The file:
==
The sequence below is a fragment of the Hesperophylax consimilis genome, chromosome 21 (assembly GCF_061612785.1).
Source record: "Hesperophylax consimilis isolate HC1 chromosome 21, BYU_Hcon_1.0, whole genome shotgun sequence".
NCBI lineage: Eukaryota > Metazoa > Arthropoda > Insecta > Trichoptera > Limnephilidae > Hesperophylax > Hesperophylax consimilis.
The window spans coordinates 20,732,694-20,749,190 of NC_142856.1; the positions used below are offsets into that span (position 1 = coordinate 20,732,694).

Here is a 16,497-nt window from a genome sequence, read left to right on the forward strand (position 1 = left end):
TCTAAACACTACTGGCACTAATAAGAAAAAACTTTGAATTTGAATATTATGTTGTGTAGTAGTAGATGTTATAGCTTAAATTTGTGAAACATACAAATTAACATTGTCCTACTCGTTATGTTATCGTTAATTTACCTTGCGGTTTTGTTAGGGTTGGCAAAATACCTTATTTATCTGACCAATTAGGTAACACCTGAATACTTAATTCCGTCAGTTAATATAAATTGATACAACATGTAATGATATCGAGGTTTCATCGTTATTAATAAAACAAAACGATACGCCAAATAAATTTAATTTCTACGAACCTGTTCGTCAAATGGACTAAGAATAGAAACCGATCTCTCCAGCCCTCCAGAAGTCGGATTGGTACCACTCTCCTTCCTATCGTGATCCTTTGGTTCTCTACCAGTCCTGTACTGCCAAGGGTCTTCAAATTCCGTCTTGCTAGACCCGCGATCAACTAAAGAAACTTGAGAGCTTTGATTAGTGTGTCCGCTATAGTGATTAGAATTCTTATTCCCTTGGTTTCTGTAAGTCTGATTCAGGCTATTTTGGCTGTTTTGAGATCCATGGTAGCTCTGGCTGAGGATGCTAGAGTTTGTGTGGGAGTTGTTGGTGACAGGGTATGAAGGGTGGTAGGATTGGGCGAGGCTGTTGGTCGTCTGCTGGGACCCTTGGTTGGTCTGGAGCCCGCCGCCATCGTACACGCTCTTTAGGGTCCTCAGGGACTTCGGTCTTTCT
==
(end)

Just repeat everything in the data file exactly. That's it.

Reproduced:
The sequence below is a fragment of the Hesperophylax consimilis genome, chromosome 21 (assembly GCF_061612785.1).
Source record: "Hesperophylax consimilis isolate HC1 chromosome 21, BYU_Hcon_1.0, whole genome shotgun sequence".
NCBI lineage: Eukaryota > Metazoa > Arthropoda > Insecta > Trichoptera > Limnephilidae > Hesperophylax > Hesperophylax consimilis.
The window spans coordinates 20,732,694-20,749,190 of NC_142856.1; the positions used below are offsets into that span (position 1 = coordinate 20,732,694).

Here is a 16,497-nt window from a genome sequence, read left to right on the forward strand (position 1 = left end):
TCTAAACACTACTGGCACTAATAAGAAAAAACTTTGAATTTGAATATTATGTTGTGTAGTAGTAGATGTTATAGCTTAAATTTGTGAAACATACAAATTAACATTGTCCTACTCGTTATGTTATCGTTAATTTACCTTGCGGTTTTGTTAGGGTTGGCAAAATACCTTATTTATCTGACCAATTAGGTAACACCTGAATACTTAATTCCGTCAGTTAATATAAATTGATACAACATGTAATGATATCGAGGTTTCATCGTTATTAATAAAACAAAACGATACGCCAAATAAATTTAATTTCTACGAACCTGTTCGTCAAATGGACTAAGAATAGAAACCGATCTCTCCAGCCCTCCAGAAGTCGGATTGGTACCACTCTCCTTCCTATCGTGATCCTTTGGTTCTCTACCAGTCCTGTACTGCCAAGGGTCTTCAAATTCCGTCTTGCTAGACCCGCGATCAACTAAAGAAACTTGAGAGCTTTGATTAGTGTGTCCGCTATAGTGATTAGAATTCTTATTCCCTTGGTTTCTGTAAGTCTGATTCAGGCTATTTTGGCTGTTTTGAGATCCATGGTAGCTCTGGCTGAGGATGCTAGAGTTTGTGTGGGAGTTGTTGGTGACAGGGTATGAAGGGTGGTAGGATTGGGCGAGGCTGTTGGTCGTCTGCTGGGACCCTTGGTTGGTCTGGAGCCCGCCGCCATCGTACACGCTCTTTAGGGTCCTCAGGGACTTCGGTCTTTCT